Many of the Historical Archaeology Collections at the New York State Museum were recovered during compliance work prior to the construction of roads, buildings, and other structures. Larger compliance projects can result in the recovery of 100,000 artifacts or more. Time and budget constraints often limit the number of artifacts that can be studied in detail, and thus, close examination of artifacts from old collections can provide new information about the past not realized in the initial reporting.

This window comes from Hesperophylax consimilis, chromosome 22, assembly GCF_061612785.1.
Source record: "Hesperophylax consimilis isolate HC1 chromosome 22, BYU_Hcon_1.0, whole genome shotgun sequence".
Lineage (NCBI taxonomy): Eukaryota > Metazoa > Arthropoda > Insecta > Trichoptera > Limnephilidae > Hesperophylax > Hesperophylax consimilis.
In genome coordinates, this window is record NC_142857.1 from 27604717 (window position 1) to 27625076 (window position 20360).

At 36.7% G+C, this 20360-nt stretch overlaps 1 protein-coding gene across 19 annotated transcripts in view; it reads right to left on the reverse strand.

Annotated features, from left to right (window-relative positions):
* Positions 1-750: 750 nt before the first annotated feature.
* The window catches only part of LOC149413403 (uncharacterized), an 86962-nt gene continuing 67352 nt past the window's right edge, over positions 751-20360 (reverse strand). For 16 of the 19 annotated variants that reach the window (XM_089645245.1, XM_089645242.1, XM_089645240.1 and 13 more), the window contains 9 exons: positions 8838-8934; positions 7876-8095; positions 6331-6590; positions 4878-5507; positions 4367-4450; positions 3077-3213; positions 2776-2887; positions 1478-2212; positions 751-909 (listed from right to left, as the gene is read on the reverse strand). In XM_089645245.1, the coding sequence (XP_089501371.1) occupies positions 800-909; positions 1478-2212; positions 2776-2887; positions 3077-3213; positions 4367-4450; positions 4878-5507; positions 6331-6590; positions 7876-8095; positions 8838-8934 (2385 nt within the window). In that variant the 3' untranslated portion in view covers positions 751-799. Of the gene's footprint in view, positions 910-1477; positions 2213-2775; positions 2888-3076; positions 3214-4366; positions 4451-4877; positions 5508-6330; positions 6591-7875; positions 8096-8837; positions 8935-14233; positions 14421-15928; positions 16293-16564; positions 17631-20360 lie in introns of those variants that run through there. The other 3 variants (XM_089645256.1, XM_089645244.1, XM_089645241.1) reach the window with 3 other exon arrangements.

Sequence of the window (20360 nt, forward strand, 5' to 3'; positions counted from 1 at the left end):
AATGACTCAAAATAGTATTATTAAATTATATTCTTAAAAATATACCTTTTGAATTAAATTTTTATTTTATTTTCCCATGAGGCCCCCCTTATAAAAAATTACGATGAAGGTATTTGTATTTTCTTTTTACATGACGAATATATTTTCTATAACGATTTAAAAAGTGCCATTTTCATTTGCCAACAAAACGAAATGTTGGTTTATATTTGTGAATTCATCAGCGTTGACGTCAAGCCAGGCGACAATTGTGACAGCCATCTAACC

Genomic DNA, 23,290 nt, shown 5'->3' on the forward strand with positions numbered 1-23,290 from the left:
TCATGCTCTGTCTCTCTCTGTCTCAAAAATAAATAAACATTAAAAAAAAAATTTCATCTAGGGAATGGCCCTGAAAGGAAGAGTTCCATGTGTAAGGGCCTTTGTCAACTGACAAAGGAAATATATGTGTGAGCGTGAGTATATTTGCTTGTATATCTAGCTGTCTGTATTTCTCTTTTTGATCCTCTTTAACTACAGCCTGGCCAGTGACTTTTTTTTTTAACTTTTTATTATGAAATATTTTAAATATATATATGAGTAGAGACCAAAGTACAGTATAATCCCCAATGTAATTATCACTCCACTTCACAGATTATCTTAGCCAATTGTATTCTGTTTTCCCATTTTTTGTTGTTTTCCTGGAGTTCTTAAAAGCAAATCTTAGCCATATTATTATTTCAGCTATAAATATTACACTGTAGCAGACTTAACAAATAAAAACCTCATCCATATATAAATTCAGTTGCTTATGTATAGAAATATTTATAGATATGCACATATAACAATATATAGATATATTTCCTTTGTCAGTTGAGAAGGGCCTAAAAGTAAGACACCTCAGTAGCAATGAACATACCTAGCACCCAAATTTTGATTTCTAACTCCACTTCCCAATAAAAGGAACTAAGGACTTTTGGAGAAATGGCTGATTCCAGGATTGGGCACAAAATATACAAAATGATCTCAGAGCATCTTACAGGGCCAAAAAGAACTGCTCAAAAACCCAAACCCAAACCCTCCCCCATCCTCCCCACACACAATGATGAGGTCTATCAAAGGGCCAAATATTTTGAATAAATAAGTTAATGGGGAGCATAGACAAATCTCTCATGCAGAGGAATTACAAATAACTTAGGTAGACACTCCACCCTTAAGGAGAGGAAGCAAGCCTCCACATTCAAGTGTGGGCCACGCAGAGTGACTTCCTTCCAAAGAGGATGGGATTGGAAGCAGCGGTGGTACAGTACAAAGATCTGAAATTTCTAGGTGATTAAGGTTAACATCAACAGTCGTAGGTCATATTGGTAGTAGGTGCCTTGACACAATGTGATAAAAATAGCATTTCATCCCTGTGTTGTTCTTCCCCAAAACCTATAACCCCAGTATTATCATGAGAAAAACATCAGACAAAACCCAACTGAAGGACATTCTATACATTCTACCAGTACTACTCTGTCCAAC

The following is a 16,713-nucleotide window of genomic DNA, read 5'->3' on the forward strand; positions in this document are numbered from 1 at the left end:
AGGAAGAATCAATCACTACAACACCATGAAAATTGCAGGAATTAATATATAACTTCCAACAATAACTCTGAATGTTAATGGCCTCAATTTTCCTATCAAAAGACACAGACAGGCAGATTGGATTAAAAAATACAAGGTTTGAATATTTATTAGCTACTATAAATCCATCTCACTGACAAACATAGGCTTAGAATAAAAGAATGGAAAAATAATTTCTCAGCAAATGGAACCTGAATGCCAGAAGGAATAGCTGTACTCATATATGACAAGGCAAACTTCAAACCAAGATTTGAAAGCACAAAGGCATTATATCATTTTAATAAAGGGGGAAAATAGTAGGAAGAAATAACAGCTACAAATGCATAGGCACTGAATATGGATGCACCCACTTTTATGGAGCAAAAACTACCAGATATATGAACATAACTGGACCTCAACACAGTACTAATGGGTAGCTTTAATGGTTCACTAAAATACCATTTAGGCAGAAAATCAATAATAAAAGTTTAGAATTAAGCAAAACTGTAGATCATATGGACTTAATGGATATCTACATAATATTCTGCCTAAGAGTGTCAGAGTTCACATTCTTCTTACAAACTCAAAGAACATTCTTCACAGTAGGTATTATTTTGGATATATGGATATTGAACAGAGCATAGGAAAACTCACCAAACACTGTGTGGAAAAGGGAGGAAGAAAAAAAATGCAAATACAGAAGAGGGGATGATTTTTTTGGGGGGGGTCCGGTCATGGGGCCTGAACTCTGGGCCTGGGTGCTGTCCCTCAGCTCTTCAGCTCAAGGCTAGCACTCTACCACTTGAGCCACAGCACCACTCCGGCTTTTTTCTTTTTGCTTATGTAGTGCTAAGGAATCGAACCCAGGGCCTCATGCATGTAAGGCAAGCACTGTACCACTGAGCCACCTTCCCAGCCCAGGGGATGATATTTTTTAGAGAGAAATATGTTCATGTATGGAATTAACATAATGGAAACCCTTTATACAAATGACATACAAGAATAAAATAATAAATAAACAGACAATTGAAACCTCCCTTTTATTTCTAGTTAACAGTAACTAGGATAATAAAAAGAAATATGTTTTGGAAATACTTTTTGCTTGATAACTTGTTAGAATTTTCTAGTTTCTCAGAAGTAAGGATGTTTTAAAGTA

An example of this includes artifacts recovered from the basement of an Albany house that burned in 1797. Under the burned floor were hundreds of artifacts most likely used, discarded, or lost by enslaved African Americans living in the basement. Among these artifacts was a small footed cup listed in the catalog as a ceramic crucible. A closer look at this artifact under the microscope revealed the calcium carbonate layers indicative of shell. Abrasion marks are also visible where the four feet of the vessel were carved out of a large conch or similar shell. It is uncertain what this handmade object was used for, but it was clearly more personal than a ceramic crucible. This artifact, along with many others found in the basement, represent the personal possessions of enslaved African Americans that are rarely identified in urban settings.